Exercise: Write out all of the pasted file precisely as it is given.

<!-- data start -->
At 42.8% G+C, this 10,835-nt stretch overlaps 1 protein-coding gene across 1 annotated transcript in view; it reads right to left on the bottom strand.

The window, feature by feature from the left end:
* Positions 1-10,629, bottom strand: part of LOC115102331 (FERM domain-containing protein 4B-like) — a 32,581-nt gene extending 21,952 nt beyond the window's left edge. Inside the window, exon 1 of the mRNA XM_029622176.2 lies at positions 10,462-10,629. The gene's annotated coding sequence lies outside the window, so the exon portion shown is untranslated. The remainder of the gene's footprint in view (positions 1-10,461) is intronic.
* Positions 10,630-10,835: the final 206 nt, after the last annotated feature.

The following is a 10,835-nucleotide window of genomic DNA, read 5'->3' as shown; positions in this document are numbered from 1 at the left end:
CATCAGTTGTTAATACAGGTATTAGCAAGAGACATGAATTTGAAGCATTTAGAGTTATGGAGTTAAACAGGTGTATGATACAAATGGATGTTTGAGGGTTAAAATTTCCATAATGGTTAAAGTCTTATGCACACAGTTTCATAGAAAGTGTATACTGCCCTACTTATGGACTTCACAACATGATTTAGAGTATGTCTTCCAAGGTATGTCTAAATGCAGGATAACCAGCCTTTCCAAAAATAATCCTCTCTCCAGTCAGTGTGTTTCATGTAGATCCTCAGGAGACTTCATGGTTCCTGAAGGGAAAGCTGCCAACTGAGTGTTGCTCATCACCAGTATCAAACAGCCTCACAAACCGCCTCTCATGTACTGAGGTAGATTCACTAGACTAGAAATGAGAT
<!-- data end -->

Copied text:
At 42.8% G+C, this 10,835-nt stretch overlaps 1 protein-coding gene across 1 annotated transcript in view; it reads right to left on the bottom strand.

The window, feature by feature from the left end:
* Positions 1-10,629, bottom strand: part of LOC115102331 (FERM domain-containing protein 4B-like) — a 32,581-nt gene extending 21,952 nt beyond the window's left edge. Inside the window, exon 1 of the mRNA XM_029622176.2 lies at positions 10,462-10,629. The gene's annotated coding sequence lies outside the window, so the exon portion shown is untranslated. The remainder of the gene's footprint in view (positions 1-10,461) is intronic.
* Positions 10,630-10,835: the final 206 nt, after the last annotated feature.

The following is a 10,835-nucleotide window of genomic DNA, read 5'->3' as shown; positions in this document are numbered from 1 at the left end:
CATCAGTTGTTAATACAGGTATTAGCAAGAGACATGAATTTGAAGCATTTAGAGTTATGGAGTTAAACAGGTGTATGATACAAATGGATGTTTGAGGGTTAAAATTTCCATAATGGTTAAAGTCTTATGCACACAGTTTCATAGAAAGTGTATACTGCCCTACTTATGGACTTCACAACATGATTTAGAGTATGTCTTCCAAGGTATGTCTAAATGCAGGATAACCAGCCTTTCCAAAAATAATCCTCTCTCCAGTCAGTGTGTTTCATGTAGATCCTCAGGAGACTTCATGGTTCCTGAAGGGAAAGCTGCCAACTGAGTGTTGCTCATCACCAGTATCAAACAGCCTCACAAACCGCCTCTCATGTACTGAGGTAGATTCACTAGACTAGAAATGAGAT